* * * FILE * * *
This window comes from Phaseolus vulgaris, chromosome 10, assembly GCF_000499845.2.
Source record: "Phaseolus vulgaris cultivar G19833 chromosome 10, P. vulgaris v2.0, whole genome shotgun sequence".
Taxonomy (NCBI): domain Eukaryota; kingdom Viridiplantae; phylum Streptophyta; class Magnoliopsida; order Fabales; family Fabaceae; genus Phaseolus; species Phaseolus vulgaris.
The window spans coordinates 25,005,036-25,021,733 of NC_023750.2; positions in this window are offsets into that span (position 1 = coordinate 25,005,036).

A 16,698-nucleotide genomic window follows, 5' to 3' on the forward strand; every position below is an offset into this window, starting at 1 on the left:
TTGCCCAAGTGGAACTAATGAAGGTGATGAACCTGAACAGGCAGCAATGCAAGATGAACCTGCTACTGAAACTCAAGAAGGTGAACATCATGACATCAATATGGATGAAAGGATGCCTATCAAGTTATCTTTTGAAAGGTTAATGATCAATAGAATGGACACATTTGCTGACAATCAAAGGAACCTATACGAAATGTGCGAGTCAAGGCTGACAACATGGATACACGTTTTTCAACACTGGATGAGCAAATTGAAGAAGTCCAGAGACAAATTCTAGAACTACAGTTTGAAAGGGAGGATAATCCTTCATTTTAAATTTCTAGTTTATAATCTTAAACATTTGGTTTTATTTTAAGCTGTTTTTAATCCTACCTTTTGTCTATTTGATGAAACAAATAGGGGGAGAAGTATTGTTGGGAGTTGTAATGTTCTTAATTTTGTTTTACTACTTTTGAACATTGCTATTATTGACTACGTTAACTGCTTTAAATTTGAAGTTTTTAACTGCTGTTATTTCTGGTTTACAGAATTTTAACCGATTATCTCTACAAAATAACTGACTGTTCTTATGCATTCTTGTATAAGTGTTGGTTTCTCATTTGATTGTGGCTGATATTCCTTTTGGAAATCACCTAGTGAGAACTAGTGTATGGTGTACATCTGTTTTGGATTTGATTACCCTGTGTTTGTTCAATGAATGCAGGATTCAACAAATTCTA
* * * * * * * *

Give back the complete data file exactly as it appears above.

This window comes from Phaseolus vulgaris, chromosome 10, assembly GCF_000499845.2.
Source record: "Phaseolus vulgaris cultivar G19833 chromosome 10, P. vulgaris v2.0, whole genome shotgun sequence".
Taxonomy (NCBI): domain Eukaryota; kingdom Viridiplantae; phylum Streptophyta; class Magnoliopsida; order Fabales; family Fabaceae; genus Phaseolus; species Phaseolus vulgaris.
The window spans coordinates 25,005,036-25,021,733 of NC_023750.2; positions in this window are offsets into that span (position 1 = coordinate 25,005,036).

A 16,698-nucleotide genomic window follows, 5' to 3' on the forward strand; every position below is an offset into this window, starting at 1 on the left:
TTGCCCAAGTGGAACTAATGAAGGTGATGAACCTGAACAGGCAGCAATGCAAGATGAACCTGCTACTGAAACTCAAGAAGGTGAACATCATGACATCAATATGGATGAAAGGATGCCTATCAAGTTATCTTTTGAAAGGTTAATGATCAATAGAATGGACACATTTGCTGACAATCAAAGGAACCTATACGAAATGTGCGAGTCAAGGCTGACAACATGGATACACGTTTTTCAACACTGGATGAGCAAATTGAAGAAGTCCAGAGACAAATTCTAGAACTACAGTTTGAAAGGGAGGATAATCCTTCATTTTAAATTTCTAGTTTATAATCTTAAACATTTGGTTTTATTTTAAGCTGTTTTTAATCCTACCTTTTGTCTATTTGATGAAACAAATAGGGGGAGAAGTATTGTTGGGAGTTGTAATGTTCTTAATTTTGTTTTACTACTTTTGAACATTGCTATTATTGACTACGTTAACTGCTTTAAATTTGAAGTTTTTAACTGCTGTTATTTCTGGTTTACAGAATTTTAACCGATTATCTCTACAAAATAACTGACTGTTCTTATGCATTCTTGTATAAGTGTTGGTTTCTCATTTGATTGTGGCTGATATTCCTTTTGGAAATCACCTAGTGAGAACTAGTGTATGGTGTACATCTGTTTTGGATTTGATTACCCTGTGTTTGTTCAATGAATGCAGGATTCAACAAATTCTA